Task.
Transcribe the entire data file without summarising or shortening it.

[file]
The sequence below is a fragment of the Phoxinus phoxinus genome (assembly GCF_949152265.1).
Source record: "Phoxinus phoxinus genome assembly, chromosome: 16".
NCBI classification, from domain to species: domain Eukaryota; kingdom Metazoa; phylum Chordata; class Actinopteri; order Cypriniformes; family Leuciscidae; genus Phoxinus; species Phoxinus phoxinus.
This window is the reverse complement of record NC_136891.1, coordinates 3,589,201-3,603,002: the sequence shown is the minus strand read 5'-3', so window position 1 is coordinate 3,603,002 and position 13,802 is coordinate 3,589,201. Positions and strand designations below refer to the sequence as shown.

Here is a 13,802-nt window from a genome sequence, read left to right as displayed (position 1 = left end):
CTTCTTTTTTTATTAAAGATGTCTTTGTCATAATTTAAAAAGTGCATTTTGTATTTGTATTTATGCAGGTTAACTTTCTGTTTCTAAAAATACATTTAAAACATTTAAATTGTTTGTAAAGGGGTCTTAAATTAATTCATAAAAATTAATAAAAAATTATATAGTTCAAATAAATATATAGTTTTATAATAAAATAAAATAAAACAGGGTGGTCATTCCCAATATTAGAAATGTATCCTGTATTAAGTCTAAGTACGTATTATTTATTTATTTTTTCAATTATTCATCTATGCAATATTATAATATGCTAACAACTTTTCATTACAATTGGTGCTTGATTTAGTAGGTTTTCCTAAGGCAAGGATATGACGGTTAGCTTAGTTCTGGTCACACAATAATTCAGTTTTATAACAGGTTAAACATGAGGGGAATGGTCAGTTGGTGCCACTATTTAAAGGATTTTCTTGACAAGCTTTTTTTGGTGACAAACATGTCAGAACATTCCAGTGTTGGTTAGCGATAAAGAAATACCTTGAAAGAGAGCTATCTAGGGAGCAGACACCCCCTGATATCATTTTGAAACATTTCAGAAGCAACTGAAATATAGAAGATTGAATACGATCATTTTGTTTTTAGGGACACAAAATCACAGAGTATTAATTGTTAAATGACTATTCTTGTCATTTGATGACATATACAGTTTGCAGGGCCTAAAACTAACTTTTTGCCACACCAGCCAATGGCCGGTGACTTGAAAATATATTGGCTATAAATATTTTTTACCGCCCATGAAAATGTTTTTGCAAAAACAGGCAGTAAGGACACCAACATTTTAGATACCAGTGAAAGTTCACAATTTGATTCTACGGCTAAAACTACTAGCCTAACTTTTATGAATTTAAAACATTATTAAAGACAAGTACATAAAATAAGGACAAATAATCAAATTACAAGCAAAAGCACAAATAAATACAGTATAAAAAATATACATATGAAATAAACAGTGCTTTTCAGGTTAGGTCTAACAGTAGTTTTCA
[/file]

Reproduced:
The sequence below is a fragment of the Phoxinus phoxinus genome (assembly GCF_949152265.1).
Source record: "Phoxinus phoxinus genome assembly, chromosome: 16".
NCBI classification, from domain to species: domain Eukaryota; kingdom Metazoa; phylum Chordata; class Actinopteri; order Cypriniformes; family Leuciscidae; genus Phoxinus; species Phoxinus phoxinus.
This window is the reverse complement of record NC_136891.1, coordinates 3,589,201-3,603,002: the sequence shown is the minus strand read 5'-3', so window position 1 is coordinate 3,603,002 and position 13,802 is coordinate 3,589,201. Positions and strand designations below refer to the sequence as shown.

Here is a 13,802-nt window from a genome sequence, read left to right as displayed (position 1 = left end):
CTTCTTTTTTTATTAAAGATGTCTTTGTCATAATTTAAAAAGTGCATTTTGTATTTGTATTTATGCAGGTTAACTTTCTGTTTCTAAAAATACATTTAAAACATTTAAATTGTTTGTAAAGGGGTCTTAAATTAATTCATAAAAATTAATAAAAAATTATATAGTTCAAATAAATATATAGTTTTATAATAAAATAAAATAAAACAGGGTGGTCATTCCCAATATTAGAAATGTATCCTGTATTAAGTCTAAGTACGTATTATTTATTTATTTTTTCAATTATTCATCTATGCAATATTATAATATGCTAACAACTTTTCATTACAATTGGTGCTTGATTTAGTAGGTTTTCCTAAGGCAAGGATATGACGGTTAGCTTAGTTCTGGTCACACAATAATTCAGTTTTATAACAGGTTAAACATGAGGGGAATGGTCAGTTGGTGCCACTATTTAAAGGATTTTCTTGACAAGCTTTTTTTGGTGACAAACATGTCAGAACATTCCAGTGTTGGTTAGCGATAAAGAAATACCTTGAAAGAGAGCTATCTAGGGAGCAGACACCCCCTGATATCATTTTGAAACATTTCAGAAGCAACTGAAATATAGAAGATTGAATACGATCATTTTGTTTTTAGGGACACAAAATCACAGAGTATTAATTGTTAAATGACTATTCTTGTCATTTGATGACATATACAGTTTGCAGGGCCTAAAACTAACTTTTTGCCACACCAGCCAATGGCCGGTGACTTGAAAATATATTGGCTATAAATATTTTTTACCGCCCATGAAAATGTTTTTGCAAAAACAGGCAGTAAGGACACCAACATTTTAGATACCAGTGAAAGTTCACAATTTGATTCTACGGCTAAAACTACTAGCCTAACTTTTATGAATTTAAAACATTATTAAAGACAAGTACATAAAATAAGGACAAATAATCAAATTACAAGCAAAAGCACAAATAAATACAGTATAAAAAATATACATATGAAATAAACAGTGCTTTTCAGGTTAGGTCTAACAGTAGTTTTCA